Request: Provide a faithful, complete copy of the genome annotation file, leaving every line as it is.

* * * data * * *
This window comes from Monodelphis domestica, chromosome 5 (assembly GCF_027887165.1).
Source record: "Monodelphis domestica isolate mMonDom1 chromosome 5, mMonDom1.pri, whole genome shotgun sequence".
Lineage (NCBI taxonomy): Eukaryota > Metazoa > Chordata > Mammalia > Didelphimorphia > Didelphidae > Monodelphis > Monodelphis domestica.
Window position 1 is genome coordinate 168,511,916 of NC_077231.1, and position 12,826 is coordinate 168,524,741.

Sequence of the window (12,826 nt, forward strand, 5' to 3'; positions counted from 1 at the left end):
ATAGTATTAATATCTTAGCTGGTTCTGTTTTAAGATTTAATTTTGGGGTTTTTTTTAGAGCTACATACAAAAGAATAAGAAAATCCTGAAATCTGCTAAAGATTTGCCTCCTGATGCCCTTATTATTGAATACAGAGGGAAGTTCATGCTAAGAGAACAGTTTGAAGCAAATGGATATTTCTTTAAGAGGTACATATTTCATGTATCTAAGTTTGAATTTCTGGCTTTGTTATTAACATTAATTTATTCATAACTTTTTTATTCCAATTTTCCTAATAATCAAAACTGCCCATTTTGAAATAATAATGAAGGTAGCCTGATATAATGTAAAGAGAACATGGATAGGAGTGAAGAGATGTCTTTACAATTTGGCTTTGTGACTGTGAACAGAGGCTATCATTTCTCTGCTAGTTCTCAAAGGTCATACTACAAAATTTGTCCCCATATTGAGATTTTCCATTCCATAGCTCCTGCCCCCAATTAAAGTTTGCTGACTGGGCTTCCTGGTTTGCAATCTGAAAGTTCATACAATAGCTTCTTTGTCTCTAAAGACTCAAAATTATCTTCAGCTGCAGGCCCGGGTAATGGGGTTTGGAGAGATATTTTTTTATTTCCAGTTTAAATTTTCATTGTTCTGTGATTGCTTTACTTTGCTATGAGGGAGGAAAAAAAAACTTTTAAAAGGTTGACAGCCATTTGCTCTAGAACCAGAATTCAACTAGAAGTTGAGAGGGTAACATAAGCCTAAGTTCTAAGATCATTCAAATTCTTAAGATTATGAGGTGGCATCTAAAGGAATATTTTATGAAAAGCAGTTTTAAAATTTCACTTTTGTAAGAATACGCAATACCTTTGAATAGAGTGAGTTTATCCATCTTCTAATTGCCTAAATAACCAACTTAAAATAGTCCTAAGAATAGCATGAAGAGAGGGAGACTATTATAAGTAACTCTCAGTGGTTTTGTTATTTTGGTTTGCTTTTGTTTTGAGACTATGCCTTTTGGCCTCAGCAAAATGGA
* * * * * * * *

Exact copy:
This window comes from Monodelphis domestica, chromosome 5 (assembly GCF_027887165.1).
Source record: "Monodelphis domestica isolate mMonDom1 chromosome 5, mMonDom1.pri, whole genome shotgun sequence".
Lineage (NCBI taxonomy): Eukaryota > Metazoa > Chordata > Mammalia > Didelphimorphia > Didelphidae > Monodelphis > Monodelphis domestica.
Window position 1 is genome coordinate 168,511,916 of NC_077231.1, and position 12,826 is coordinate 168,524,741.

Sequence of the window (12,826 nt, forward strand, 5' to 3'; positions counted from 1 at the left end):
ATAGTATTAATATCTTAGCTGGTTCTGTTTTAAGATTTAATTTTGGGGTTTTTTTTAGAGCTACATACAAAAGAATAAGAAAATCCTGAAATCTGCTAAAGATTTGCCTCCTGATGCCCTTATTATTGAATACAGAGGGAAGTTCATGCTAAGAGAACAGTTTGAAGCAAATGGATATTTCTTTAAGAGGTACATATTTCATGTATCTAAGTTTGAATTTCTGGCTTTGTTATTAACATTAATTTATTCATAACTTTTTTATTCCAATTTTCCTAATAATCAAAACTGCCCATTTTGAAATAATAATGAAGGTAGCCTGATATAATGTAAAGAGAACATGGATAGGAGTGAAGAGATGTCTTTACAATTTGGCTTTGTGACTGTGAACAGAGGCTATCATTTCTCTGCTAGTTCTCAAAGGTCATACTACAAAATTTGTCCCCATATTGAGATTTTCCATTCCATAGCTCCTGCCCCCAATTAAAGTTTGCTGACTGGGCTTCCTGGTTTGCAATCTGAAAGTTCATACAATAGCTTCTTTGTCTCTAAAGACTCAAAATTATCTTCAGCTGCAGGCCCGGGTAATGGGGTTTGGAGAGATATTTTTTTATTTCCAGTTTAAATTTTCATTGTTCTGTGATTGCTTTACTTTGCTATGAGGGAGGAAAAAAAAACTTTTAAAAGGTTGACAGCCATTTGCTCTAGAACCAGAATTCAACTAGAAGTTGAGAGGGTAACATAAGCCTAAGTTCTAAGATCATTCAAATTCTTAAGATTATGAGGTGGCATCTAAAGGAATATTTTATGAAAAGCAGTTTTAAAATTTCACTTTTGTAAGAATACGCAATACCTTTGAATAGAGTGAGTTTATCCATCTTCTAATTGCCTAAATAACCAACTTAAAATAGTCCTAAGAATAGCATGAAGAGAGGGAGACTATTATAAGTAACTCTCAGTGGTTTTGTTATTTTGGTTTGCTTTTGTTTTGAGACTATGCCTTTTGGCCTCAGCAAAATGGA